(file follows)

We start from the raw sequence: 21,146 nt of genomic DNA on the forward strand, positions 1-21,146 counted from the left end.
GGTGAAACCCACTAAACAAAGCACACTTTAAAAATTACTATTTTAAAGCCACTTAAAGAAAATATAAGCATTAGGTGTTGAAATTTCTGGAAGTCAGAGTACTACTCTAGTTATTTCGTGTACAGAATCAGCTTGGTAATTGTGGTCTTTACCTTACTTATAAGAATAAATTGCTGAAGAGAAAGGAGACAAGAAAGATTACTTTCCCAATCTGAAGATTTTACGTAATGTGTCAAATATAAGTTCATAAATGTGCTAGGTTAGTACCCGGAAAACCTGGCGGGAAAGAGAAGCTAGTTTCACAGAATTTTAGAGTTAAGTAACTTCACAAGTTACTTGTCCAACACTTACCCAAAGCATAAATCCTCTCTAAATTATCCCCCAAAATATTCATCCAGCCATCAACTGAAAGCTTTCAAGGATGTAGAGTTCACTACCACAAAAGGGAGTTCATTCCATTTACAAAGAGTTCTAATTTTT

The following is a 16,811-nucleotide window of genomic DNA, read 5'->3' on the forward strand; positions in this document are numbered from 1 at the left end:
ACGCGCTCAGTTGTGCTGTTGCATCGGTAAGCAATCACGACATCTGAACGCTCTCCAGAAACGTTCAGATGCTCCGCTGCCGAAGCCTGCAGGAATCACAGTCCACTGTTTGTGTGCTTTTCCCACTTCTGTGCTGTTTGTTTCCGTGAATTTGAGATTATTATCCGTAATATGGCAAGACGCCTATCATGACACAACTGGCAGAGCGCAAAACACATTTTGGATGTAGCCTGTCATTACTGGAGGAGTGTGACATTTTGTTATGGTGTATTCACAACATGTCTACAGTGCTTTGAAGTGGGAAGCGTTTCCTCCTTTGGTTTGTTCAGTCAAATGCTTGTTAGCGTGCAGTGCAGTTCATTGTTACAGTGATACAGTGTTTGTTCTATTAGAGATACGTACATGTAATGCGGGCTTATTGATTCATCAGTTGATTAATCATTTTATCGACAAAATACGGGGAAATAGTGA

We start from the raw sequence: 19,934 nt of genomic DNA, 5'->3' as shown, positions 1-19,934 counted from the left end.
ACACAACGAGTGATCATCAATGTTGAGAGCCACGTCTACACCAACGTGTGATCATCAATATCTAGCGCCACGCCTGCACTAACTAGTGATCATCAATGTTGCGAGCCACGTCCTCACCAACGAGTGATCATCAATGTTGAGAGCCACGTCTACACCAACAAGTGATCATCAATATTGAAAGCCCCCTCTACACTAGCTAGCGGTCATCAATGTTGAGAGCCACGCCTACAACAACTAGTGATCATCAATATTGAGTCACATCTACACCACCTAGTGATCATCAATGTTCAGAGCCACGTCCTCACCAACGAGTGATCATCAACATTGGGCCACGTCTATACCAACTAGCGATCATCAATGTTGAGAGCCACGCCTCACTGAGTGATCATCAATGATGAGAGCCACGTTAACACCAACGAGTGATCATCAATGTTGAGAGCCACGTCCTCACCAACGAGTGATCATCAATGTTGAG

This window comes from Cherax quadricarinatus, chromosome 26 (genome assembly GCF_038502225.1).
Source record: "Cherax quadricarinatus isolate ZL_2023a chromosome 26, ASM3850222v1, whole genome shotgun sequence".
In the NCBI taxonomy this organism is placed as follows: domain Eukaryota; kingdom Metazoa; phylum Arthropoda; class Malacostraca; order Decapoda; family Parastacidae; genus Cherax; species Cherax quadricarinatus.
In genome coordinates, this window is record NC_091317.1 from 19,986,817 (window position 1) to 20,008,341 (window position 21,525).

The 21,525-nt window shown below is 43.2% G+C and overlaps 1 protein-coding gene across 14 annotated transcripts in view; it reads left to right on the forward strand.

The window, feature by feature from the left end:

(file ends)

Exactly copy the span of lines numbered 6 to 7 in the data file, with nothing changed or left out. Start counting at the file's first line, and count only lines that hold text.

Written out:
ACACAACGAGTGATCATCAATGTTGAGAGCCACGTCTACACCAACGTGTGATCATCAATATCTAGCGCCACGCCTGCACTAACTAGTGATCATCAATGTTGCGAGCCACGTCCTCACCAACGAGTGATCATCAATGTTGAGAGCCACGTCTACACCAACAAGTGATCATCAATATTGAAAGCCCCCTCTACACTAGCTAGCGGTCATCAATGTTGAGAGCCACGCCTACAACAACTAGTGATCATCAATATTGAGTCACATCTACACCACCTAGTGATCATCAATGTTCAGAGCCACGTCCTCACCAACGAGTGATCATCAACATTGGGCCACGTCTATACCAACTAGCGATCATCAATGTTGAGAGCCACGCCTCACTGAGTGATCATCAATGATGAGAGCCACGTTAACACCAACGAGTGATCATCAATGTTGAGAGCCACGTCCTCACCAACGAGTGATCATCAATGTTGAG

This window comes from Cherax quadricarinatus, chromosome 26 (genome assembly GCF_038502225.1).